• These more in-depth how-to guides contain concise, end-user instructions on product installation or maintenance. I’ll work with your team to gain an in-depth understanding of your product and its documentation requirements.
    • From this I can create high-quality documentation that meets applicable standards and is appropriate for its intended audience. I can also analyze existing and potential content, focusing on reuse and single-sourcing opportunities.
    • For six years, I’ve worked with the internal teams at 3Q Digital and then at Cision on documentation and product requirements. Specifically, I’ve produced product documentation, easy-to-understand user interface texts, and developer guides.

About me

I wasn’t always a copywriter, though looking back it seems pretty natural I’ve become one. I fell in love with literature and writing at a young age, before taking a long tangent through the world of computer science. After majoring in computer science at Harper College, I started working for a local IT company.
The work was pretty repetitive, so I started a blog on Japanese anime.

Before I knew it, that blog was more popular than my code 🙂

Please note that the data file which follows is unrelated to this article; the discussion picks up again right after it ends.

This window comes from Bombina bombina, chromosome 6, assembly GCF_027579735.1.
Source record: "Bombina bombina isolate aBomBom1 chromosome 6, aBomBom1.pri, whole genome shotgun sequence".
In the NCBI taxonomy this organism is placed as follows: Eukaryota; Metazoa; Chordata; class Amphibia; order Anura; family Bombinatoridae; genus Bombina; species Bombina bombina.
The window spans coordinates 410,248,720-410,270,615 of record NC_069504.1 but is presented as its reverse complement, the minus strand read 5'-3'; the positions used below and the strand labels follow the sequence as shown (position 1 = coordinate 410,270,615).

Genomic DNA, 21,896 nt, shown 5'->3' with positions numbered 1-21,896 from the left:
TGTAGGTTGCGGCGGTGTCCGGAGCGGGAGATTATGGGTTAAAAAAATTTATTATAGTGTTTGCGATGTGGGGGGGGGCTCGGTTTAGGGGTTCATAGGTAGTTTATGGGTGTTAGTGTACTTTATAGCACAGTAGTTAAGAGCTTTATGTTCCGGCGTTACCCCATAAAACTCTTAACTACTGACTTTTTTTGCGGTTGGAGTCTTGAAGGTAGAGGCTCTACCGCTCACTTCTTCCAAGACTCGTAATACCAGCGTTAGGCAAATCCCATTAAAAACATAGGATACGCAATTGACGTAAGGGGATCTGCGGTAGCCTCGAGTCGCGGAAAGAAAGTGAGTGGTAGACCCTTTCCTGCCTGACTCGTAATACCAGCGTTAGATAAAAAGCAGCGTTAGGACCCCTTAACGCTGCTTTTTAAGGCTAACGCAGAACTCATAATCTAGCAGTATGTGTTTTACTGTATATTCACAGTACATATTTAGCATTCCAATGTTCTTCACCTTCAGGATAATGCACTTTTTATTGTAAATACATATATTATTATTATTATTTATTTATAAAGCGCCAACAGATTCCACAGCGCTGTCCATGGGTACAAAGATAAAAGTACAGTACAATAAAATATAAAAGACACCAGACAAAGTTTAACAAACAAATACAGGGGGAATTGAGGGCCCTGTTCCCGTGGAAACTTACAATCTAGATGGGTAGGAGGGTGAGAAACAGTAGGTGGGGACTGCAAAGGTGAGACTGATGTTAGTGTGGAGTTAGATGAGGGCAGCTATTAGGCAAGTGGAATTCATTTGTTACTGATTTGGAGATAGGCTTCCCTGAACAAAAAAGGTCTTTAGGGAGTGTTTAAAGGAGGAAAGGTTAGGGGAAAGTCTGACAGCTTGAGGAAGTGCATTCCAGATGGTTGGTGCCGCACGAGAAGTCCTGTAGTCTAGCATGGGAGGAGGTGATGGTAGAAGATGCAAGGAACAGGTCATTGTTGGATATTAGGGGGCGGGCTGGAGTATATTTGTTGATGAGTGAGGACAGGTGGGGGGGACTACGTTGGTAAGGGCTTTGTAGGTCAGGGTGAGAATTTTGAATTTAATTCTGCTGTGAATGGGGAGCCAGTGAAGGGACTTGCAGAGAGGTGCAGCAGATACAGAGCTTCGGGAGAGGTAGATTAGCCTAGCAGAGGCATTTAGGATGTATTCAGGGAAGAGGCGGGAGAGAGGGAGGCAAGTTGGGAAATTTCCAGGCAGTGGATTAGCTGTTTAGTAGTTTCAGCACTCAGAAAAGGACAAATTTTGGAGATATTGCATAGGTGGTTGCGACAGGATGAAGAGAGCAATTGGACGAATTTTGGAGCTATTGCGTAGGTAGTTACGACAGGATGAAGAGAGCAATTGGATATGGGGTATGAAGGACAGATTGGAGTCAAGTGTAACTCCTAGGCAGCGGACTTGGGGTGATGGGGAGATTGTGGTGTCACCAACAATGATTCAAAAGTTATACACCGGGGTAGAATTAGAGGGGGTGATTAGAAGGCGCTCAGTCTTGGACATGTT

I decided to branch out, and started offering my services as a freelance copywriter. After writing hundreds of articles for clients on Upwork, and getting pretty damn good at B2C copywriting, I was offered a writing gig at Audible. Since then, I’ve been writing for major corporate blogs in the tech sector.

Building a writing career as a black woman has been difficult, and probably more so because I’m writing about technology. To my mind, there is still too little attention paid to the role of minority voices in catalyzing change in the tech world. I’ve experienced this first-hand, and don’t want the next generation of black and minority women to have to repeat those experiences.

That’s why I’m now going out on my own. I’ve been told that my writing is as technically rigorous, as readable, and as inspiring as any other tech writer out there. But – more importantly – I’m also acutely aware of the social and cultural issues that still plague the tech world.

In other words, I think I’m the complete package: able to write Python tutorials as well as exposees
on discriminatory hiring practices.

That might sound a little ambitious, but I’m determined.